Calvin by Martine Leavitt

Title: Calvin

Author: Martine Leavitt

Published: November 17th, 2015

Rating: 5/5 stars


In this latest novel from National Book Award finalist Martine Leavitt, a schizophrenic teen believes that Bill Watterson can save him from his illness if he creates one more Calvin & Hobbes comic strip.

Seventeen-year-old Calvin has always known his fate is linked to the comic book character from Calvin & Hobbes. He was born on the day the last strip was published; his grandpa left a stuffed tiger named Hobbes in his crib; and he even has a best friend named Susie. As a child Calvin played with the toy Hobbes, controlling his every word and action, until Hobbes was washed to death. But now Calvin is a teenager who has been diagnosed with schizophrenia, Hobbes is back—as a delusion—and Calvin can’t control him. Calvin decides that if he can convince Bill Watterson to draw one final comic strip, showing a normal teenaged Calvin, he will be cured. Calvin and Susie (and Hobbes) set out on a dangerous trek across frozen Lake Erie to track him down.


* Thanks to Macmillan Children’s Publishing Group for providing an ARC via Netgalley in exchange for a review.

This book was a unique one for me and I’m really hoping that everyone will love it as much as I did. I’ve never read anything featuring a schizophrenic main character or even side character. I also found it interesting because it was written basically as one long letter from Calvin to Bill Watterson, the creator of the Calvin and Hobbes comic strips, though it didn’t really feel like a letter.

Calvin’s belief in the comics, as well as his condition were what really drove the story, that and the characters. Susie, Calvin’s childhood friend, had drawn away from him in favor of new and more popular friends. But the appearance of Hobbes draws them back together. She goes to see him in the hospital and he reveals his plan to walk across Lake Erie into the United States to prove his devotion to Bill Watterson (wait what?). This will be his cure, not medicine but adventure, which may seem a bit…odd, but you must remember that he is a recently diagnosed schizophrenic. And maybe Susie’s a bit crazy too, because instead of alerting his parents as she originally intended, she ends up joining him in this journey. From there, everything goes sort of crazy (well…more crazy) and the two teens really start really to grow as characters. They meet an amazing group of people while on the lake, made more amazing by the fact that they are on the lake, who really pushed me to think. Though, truthfully, the entire book drove me to think. Take Hobbes for example, though he may be a figment of Calvin’s imagination he still has quite a few amazing things to say…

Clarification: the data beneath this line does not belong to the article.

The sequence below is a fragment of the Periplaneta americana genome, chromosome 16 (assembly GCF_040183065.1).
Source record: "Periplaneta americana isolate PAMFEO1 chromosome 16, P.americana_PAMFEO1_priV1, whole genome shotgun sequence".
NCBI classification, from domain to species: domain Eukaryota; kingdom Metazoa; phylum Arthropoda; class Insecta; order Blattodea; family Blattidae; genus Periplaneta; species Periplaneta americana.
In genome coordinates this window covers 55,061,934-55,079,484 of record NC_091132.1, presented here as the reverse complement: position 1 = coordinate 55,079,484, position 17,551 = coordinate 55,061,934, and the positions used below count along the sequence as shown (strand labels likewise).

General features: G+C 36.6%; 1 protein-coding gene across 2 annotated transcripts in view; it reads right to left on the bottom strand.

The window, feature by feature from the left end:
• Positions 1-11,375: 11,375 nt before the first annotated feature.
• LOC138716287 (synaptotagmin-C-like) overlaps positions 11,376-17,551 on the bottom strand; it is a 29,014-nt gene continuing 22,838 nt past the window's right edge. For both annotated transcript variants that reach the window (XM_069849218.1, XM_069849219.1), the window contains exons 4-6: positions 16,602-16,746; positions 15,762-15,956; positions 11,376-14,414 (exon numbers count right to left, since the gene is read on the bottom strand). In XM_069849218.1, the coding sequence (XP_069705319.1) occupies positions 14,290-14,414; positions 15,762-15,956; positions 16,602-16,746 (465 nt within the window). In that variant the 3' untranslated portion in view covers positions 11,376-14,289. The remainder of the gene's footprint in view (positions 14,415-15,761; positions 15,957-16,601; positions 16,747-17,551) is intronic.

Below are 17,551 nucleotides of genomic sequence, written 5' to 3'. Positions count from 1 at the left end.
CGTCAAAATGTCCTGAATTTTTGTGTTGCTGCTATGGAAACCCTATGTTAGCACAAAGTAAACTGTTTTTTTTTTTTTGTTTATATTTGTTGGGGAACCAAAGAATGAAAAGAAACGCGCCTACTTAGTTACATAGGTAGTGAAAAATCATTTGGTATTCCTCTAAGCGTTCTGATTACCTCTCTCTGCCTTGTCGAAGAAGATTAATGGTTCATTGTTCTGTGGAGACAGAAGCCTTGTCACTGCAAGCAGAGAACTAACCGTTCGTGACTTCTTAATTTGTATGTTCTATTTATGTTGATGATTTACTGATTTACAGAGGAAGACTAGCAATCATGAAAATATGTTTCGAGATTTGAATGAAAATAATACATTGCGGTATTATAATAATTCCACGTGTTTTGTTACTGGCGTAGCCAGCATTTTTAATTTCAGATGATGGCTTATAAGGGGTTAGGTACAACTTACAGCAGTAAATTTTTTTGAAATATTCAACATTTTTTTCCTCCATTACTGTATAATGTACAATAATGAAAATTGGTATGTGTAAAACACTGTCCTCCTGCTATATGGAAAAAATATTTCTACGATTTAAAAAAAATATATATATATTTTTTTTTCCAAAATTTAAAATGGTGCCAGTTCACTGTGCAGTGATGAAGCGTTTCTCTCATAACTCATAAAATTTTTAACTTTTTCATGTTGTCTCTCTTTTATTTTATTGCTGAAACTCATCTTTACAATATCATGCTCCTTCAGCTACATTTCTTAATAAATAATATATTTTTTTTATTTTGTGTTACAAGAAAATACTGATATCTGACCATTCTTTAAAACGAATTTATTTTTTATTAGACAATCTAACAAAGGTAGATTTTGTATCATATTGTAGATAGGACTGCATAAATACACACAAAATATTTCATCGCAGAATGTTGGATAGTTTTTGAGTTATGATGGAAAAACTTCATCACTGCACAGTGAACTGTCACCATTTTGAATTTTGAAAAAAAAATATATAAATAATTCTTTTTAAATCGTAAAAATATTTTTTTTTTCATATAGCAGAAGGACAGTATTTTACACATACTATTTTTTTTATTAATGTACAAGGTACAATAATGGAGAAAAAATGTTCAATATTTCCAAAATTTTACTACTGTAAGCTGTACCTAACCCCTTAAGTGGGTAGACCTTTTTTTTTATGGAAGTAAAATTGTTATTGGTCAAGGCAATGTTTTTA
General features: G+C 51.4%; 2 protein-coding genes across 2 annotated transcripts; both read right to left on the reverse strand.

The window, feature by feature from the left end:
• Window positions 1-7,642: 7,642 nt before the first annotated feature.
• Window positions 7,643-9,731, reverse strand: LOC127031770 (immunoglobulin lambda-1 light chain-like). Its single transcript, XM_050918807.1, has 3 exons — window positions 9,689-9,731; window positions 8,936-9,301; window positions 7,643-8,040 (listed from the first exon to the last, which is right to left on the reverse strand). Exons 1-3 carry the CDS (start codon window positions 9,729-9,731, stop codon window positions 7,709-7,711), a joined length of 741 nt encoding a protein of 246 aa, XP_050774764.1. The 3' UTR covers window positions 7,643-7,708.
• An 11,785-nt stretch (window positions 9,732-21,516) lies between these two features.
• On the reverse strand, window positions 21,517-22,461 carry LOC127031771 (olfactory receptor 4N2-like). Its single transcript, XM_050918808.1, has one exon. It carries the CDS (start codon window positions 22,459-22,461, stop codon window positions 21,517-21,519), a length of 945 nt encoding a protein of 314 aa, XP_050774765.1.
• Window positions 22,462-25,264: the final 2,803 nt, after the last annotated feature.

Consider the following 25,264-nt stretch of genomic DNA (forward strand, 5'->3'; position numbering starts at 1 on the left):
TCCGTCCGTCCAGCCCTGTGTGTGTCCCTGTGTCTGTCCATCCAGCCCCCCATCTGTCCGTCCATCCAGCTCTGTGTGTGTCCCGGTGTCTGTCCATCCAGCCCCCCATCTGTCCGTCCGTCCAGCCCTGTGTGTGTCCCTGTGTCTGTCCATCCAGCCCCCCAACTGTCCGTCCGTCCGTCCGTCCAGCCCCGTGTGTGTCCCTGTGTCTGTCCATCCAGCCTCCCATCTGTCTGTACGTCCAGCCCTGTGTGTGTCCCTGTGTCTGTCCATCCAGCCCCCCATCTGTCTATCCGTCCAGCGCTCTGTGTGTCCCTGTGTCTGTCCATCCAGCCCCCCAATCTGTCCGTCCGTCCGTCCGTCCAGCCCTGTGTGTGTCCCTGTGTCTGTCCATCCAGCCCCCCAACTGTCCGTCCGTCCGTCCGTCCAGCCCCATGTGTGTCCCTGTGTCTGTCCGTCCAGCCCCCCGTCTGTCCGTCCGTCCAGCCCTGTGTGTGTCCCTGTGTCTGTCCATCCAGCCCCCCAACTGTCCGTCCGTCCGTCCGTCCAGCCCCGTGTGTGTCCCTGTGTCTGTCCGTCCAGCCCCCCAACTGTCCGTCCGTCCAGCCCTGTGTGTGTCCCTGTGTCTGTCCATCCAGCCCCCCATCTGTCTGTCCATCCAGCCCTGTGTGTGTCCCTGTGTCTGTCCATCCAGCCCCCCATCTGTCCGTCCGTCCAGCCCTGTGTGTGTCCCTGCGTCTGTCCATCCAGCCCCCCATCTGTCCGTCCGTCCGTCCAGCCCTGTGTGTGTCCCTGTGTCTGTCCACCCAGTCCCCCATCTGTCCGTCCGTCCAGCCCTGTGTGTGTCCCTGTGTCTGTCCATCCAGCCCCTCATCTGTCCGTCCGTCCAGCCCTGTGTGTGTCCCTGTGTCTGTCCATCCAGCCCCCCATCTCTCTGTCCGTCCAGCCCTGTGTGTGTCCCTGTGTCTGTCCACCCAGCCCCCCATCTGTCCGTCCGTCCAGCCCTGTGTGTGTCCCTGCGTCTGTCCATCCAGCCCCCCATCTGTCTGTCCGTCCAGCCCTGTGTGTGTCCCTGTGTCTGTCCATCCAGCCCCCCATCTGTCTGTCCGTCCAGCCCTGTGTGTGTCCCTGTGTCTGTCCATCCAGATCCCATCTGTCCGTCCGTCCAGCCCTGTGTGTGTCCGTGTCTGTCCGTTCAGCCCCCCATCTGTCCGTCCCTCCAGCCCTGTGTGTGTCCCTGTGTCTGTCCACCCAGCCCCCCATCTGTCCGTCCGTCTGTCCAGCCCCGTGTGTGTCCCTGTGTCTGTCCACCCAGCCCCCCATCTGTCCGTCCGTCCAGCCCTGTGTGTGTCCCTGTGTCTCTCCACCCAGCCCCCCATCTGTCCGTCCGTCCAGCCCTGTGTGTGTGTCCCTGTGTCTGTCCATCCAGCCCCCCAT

-Hobbes: Remember what it feels like to wake up on a summer morning and not think about anything except going outside and sitting under a tree? You’ve forgotten. I bet Bill has, too. Instead of a heart you’ll have an iPhone. Instead of a brain you’ll have pings that tell you what has to be done that day and that minute. You’ll never sit in a tree house again, or build a snow fort. You’ll rake and shovel walks, instead. But it doesn’t have to be that way, ol’ buddy…

I don’t know about you guys, but I find that kind of profound, especially for an imaginary tiger. And speaking of imaginary, another reason that I loved this book so much is because I never felt entirely certain whether or not the things that were happening and the characters that were actually real or only real to Calvin. But I didn’t really care if they were real or not in the end, because they were real to Calvin and that ended up being good enough for me. 

Who else has read Calvin? What other books have you readwhere the main character is schizophrenic?

-please note that this quotation has not been checked against a final copy of the book.


The Girl With All the Gifts by M.R Carey

imageTitle: The Girl With All the Gifts

Author: M.R Carey

Published: January 14th, 2014

Rating: 4/5 stars